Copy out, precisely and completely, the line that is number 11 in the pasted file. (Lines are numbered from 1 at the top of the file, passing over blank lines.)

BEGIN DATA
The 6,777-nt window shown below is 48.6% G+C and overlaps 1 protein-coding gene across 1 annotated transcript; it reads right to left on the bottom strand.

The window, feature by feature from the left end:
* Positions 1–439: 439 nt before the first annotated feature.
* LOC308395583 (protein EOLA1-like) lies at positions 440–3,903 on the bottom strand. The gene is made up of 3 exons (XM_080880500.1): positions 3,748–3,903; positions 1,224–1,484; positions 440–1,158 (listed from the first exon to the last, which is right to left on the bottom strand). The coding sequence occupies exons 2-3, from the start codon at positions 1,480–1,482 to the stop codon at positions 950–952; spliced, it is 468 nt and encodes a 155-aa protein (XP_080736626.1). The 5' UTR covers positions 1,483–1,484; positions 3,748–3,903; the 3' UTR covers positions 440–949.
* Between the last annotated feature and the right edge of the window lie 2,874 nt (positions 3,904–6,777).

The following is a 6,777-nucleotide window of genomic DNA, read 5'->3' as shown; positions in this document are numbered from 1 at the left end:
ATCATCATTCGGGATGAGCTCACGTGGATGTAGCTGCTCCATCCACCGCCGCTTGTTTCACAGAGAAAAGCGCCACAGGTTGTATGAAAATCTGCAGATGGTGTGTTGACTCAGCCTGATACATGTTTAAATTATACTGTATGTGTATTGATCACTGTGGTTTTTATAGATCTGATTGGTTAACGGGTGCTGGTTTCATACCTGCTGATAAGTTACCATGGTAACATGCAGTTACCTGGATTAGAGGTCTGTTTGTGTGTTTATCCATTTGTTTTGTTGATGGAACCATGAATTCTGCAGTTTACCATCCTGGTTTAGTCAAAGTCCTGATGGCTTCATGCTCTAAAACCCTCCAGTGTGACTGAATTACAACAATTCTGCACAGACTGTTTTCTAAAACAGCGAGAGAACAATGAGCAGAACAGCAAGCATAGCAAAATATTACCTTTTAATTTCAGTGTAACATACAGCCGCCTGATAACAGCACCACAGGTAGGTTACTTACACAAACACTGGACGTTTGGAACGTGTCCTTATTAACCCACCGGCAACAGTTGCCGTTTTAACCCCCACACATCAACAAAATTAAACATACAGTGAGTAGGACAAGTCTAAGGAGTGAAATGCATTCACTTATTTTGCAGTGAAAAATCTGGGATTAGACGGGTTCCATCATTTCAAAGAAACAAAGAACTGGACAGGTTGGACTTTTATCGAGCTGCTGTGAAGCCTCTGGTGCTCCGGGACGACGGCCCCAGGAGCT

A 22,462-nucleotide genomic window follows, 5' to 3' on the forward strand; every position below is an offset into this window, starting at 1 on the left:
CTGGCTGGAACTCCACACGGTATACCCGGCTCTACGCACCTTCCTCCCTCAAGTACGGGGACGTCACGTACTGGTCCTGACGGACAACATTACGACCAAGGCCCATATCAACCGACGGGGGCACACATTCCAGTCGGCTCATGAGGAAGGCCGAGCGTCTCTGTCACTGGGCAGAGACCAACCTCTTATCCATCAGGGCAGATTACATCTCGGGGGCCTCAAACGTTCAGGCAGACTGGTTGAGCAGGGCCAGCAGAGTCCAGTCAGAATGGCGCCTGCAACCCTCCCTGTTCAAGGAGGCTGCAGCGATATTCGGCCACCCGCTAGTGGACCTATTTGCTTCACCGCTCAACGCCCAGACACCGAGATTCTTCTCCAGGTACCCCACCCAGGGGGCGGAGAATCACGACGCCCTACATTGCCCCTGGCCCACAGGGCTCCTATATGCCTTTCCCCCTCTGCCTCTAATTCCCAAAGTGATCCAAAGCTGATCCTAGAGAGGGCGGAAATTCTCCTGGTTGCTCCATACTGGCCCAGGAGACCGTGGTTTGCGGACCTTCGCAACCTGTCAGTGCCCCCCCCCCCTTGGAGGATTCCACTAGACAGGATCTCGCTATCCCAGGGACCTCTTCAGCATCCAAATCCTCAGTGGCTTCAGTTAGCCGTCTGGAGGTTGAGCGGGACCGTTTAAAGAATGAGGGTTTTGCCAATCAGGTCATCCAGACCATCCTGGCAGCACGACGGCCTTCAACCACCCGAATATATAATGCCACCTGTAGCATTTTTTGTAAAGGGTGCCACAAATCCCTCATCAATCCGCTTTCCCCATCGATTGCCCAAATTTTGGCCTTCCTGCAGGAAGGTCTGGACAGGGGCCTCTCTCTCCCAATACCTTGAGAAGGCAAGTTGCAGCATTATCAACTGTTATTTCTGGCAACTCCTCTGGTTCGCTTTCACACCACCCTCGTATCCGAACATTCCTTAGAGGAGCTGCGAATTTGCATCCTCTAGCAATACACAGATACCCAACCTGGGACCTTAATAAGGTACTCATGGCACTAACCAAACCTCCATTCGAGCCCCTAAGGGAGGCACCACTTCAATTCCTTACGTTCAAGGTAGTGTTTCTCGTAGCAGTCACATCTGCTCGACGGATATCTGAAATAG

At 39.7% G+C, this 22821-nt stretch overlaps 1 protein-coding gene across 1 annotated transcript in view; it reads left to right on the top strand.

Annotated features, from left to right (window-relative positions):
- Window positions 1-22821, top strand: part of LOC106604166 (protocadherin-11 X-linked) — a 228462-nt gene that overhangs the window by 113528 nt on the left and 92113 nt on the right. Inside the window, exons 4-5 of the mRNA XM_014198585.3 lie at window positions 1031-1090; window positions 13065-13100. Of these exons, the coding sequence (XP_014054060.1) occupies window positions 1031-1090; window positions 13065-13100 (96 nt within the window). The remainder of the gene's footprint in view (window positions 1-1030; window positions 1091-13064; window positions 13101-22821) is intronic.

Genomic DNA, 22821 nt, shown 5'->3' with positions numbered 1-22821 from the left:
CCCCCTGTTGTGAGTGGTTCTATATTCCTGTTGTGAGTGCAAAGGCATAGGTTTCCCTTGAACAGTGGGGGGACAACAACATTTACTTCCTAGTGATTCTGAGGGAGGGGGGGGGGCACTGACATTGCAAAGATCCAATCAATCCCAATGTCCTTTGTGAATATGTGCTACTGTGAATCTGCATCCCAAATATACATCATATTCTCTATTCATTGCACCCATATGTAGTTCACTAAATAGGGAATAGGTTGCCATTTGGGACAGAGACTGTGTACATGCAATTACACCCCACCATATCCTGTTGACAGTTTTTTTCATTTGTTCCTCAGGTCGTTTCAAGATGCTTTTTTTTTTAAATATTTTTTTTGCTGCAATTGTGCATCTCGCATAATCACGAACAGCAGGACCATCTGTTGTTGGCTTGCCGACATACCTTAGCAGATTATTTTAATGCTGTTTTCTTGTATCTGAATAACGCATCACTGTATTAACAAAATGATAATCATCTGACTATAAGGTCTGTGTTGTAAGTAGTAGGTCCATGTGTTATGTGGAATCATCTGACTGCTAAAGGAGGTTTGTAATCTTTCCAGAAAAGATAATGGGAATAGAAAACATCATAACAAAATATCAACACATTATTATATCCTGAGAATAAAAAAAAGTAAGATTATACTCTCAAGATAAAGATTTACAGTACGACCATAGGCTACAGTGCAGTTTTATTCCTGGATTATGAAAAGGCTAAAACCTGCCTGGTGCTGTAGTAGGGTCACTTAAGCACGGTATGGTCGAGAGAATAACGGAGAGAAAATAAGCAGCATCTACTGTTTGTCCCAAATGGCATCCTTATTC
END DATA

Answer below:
Annotated features, from left to right (window-relative positions):